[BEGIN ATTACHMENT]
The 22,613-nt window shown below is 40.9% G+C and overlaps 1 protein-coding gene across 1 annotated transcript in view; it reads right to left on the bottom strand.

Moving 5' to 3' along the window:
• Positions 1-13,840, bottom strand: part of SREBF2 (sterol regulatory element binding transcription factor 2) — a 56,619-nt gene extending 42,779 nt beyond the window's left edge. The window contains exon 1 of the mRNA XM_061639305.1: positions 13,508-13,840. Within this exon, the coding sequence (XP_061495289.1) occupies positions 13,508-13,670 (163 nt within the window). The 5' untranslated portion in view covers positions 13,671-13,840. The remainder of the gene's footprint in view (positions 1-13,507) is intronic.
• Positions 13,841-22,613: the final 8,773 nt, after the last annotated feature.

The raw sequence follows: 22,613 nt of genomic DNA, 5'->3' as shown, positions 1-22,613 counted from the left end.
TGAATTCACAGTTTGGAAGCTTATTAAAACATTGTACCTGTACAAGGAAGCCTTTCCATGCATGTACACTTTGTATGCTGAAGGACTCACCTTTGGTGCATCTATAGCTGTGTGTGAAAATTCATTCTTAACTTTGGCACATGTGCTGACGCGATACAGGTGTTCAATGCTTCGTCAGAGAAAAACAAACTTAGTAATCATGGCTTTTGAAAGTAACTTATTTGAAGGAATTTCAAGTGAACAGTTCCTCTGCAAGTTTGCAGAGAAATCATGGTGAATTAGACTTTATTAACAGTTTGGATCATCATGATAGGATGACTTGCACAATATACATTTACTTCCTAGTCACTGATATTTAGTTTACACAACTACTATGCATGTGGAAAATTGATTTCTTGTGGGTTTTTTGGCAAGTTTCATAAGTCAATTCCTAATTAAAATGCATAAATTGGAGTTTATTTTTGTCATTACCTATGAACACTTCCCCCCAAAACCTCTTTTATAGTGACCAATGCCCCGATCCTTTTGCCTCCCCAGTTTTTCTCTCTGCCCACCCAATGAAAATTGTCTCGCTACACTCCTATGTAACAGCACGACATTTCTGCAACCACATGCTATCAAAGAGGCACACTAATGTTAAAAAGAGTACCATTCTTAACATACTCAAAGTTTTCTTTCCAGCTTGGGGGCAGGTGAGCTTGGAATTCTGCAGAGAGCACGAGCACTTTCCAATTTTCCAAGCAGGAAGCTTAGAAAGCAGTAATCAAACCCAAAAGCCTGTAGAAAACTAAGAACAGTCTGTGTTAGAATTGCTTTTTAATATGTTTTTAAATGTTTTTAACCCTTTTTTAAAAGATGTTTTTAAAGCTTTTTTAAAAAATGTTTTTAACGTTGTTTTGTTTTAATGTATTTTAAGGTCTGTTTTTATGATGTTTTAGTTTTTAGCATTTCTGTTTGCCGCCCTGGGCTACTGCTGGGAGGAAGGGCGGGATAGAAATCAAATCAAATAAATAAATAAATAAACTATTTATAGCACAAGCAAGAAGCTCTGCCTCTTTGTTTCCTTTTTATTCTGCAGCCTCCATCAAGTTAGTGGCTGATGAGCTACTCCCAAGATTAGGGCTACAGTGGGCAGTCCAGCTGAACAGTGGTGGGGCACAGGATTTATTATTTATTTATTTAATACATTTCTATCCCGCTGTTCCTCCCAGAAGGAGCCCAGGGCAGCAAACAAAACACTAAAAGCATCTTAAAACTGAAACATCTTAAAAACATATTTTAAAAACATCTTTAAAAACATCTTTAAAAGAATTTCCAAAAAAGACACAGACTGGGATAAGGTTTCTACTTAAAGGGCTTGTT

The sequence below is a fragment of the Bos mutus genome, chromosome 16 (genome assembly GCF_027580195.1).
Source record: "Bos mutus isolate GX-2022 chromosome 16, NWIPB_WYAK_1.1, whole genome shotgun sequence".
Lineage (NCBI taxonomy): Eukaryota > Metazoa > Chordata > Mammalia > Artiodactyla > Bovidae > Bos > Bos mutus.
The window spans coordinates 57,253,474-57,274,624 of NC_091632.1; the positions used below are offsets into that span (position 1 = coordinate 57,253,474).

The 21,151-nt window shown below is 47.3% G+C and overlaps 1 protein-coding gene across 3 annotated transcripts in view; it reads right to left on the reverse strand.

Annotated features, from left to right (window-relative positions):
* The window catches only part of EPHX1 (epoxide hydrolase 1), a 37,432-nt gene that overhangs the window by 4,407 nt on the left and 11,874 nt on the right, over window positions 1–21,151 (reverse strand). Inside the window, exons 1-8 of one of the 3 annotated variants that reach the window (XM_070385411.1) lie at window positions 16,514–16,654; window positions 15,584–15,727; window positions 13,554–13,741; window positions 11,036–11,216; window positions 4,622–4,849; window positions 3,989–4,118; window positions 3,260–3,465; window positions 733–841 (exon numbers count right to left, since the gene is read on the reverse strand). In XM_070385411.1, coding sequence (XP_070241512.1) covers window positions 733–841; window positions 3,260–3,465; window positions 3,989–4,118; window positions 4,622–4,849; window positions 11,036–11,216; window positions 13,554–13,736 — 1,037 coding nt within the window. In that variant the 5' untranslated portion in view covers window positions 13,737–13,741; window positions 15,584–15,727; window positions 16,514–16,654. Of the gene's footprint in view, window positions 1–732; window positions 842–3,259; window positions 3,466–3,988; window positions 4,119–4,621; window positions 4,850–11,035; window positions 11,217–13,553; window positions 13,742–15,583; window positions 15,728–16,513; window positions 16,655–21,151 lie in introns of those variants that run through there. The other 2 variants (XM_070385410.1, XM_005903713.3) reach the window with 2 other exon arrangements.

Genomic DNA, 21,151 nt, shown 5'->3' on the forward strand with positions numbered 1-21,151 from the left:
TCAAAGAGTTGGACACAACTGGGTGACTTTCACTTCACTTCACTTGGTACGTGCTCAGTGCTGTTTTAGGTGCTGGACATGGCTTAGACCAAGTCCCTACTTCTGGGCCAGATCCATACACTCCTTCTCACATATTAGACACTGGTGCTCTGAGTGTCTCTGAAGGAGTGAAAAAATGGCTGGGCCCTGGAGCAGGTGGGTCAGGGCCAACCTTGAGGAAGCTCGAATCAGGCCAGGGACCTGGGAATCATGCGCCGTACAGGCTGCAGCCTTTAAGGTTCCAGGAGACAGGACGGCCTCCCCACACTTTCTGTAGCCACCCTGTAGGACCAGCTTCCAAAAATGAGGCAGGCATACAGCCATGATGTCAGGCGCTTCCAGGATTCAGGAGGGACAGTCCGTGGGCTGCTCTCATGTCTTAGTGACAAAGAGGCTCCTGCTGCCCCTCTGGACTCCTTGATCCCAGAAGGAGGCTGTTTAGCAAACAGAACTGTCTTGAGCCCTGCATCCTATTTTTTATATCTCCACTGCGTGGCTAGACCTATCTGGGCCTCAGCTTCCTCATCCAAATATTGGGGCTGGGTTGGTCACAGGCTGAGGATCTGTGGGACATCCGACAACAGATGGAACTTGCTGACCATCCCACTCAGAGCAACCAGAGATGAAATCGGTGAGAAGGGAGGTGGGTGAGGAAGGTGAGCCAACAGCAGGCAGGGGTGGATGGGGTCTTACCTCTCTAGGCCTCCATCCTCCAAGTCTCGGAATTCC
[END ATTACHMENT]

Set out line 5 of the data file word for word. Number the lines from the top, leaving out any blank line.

The raw sequence follows: 22,613 nt of genomic DNA, 5'->3' as shown, positions 1-22,613 counted from the left end.